Mentions: A duodenal diverticulum is the herniation of the mucosa and the muscular layer from the intestine wall. A real duodenal diverticulum is congenital and arises from luminal recanalization anomalies during embryologic development (678910), and it includes all of the layers in the intestine wall. A pseudo-diverticulum, which is more frequently encountered, includes only the mucosa and submucosa layers and is most frequently found on the medial wall of the 2nd and 3rd segments of the duodenum (67810). Diverticula are most frequently seen in the duodenum, after the colon in the gastrointestinal (GI) tract (11). They are seen relatively more frequently in women, and the prevalence increases with age (9). Most cases are asymptomatic and are detected incidentally at a rate of approximately 11% during GI barium studies or during endoscopy that is performed for other reasons (911). Diverticulitis may be complicated with perforation in the retroperitoneal space (7). The area in which diverticula are most frequently seen is in the 2 to 3 cm periphery of the ampulla of Vater and are called juxtapapillary or periampullary diverticula. Diverticula in this location may rarely cause functional disorders in the ampulla and compression of the CBD, depending on their size and configuration, and in this way, may lead to biliopancreatic symptoms such as jaundice, cholangitis, or biliary calculus (911). If the diverticulum lumen is full of air or a mixture of air-liquid, it may be easily identified with computerized tomography (CT) or MRI. However, in the event that the lumen is completely filled with liquid, the diverticulum may be confused with cystic tumors of the pancreas or with choledochus cysts on CT or MRI (69). It is important to show the continuity in the duodenum lumen of a diverticulum with multiplanar imaging on MRI to avoid misinterpretation. Moreover, the air-liquid level is beneficial for identifying diverticula in axial sections and enabling their differentiation from the cystic lesions that may be seen in this location (Figs. 4, 5, 6) (69).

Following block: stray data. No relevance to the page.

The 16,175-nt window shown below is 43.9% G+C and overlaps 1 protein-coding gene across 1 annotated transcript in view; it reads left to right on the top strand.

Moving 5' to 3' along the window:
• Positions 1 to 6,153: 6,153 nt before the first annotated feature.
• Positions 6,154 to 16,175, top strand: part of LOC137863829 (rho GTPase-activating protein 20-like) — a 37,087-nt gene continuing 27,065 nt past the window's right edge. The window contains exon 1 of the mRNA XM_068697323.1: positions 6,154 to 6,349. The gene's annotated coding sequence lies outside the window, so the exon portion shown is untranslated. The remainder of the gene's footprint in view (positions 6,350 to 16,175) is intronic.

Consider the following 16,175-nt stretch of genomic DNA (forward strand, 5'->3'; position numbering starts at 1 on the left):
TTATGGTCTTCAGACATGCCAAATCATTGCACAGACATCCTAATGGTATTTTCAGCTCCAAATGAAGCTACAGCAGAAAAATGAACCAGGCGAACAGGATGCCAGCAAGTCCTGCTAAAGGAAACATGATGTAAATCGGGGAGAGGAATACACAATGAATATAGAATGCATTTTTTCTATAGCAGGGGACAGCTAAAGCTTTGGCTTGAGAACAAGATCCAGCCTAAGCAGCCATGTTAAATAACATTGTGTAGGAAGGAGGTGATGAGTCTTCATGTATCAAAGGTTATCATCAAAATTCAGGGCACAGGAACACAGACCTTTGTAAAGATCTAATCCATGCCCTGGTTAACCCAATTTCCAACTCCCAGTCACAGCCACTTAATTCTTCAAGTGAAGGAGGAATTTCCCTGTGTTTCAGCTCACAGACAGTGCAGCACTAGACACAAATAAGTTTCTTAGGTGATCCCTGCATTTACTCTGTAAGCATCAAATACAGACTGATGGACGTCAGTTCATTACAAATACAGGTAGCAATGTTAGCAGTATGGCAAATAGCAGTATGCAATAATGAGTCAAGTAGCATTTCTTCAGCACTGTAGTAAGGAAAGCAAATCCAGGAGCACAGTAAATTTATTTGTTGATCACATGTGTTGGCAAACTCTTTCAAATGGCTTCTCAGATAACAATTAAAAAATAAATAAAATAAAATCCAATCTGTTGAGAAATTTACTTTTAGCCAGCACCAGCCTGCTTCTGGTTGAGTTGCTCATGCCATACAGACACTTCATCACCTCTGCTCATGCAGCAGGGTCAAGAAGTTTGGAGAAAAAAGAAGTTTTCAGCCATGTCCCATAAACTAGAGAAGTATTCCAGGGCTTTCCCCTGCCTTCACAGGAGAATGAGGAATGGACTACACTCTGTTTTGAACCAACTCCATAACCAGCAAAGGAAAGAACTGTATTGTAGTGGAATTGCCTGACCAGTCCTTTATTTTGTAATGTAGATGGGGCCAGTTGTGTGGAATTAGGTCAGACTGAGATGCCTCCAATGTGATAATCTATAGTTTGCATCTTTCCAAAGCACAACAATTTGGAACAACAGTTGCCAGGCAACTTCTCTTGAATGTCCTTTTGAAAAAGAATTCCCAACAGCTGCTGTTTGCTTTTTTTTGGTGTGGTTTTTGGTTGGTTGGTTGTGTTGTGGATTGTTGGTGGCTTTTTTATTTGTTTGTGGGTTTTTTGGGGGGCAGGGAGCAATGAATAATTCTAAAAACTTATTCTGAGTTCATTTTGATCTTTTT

Bottom Line: This pictorial review aims to illustrate the magnetic resonance imaging (MRI) findings and presentation patterns of anatomical variations and various benign and malignant pathologies of the duodenum, including sphincter contraction, major papilla variation, prominent papilla, diverticulum, annular pancreas, duplication cysts, choledochocele, duodenal wall thickening secondary to acute pancreatitis, postbulbar stenosis, celiac disease, fistula, choledochoduodenostomy, external compression, polyps, Peutz-Jeghers syndrome, ampullary carcinoma and adenocarcinoma.MRI is a useful imaging tool for demonstrating duodenal pathology and its anatomic relationships with adjacent organs, which is critical for establishing correct diagnosis and planning appropriate treatment, especially for surgery.

View Article: PubMed Central - PubMed

Affiliation: Department of Radiology, Ankara University School of Medicine, Ankara 06100, Turkey.

ABSTRACT
This pictorial review aims to illustrate the magnetic resonance imaging (MRI) findings and presentation patterns of anatomical variations and various benign and malignant pathologies of the duodenum, including sphincter contraction, major papilla variation, prominent papilla, diverticulum, annular pancreas, duplication cysts, choledochocele, duodenal wall thickening secondary to acute pancreatitis, postbulbar stenosis, celiac disease, fistula, choledochoduodenostomy, external compression, polyps, Peutz-Jeghers syndrome, ampullary carcinoma and adenocarcinoma. MRI is a useful imaging tool for demonstrating duodenal pathology and its anatomic relationships with adjacent organs, which is critical for establishing correct diagnosis and planning appropriate treatment, especially for surgery.

No MeSH data available.


Related in: MedlinePlus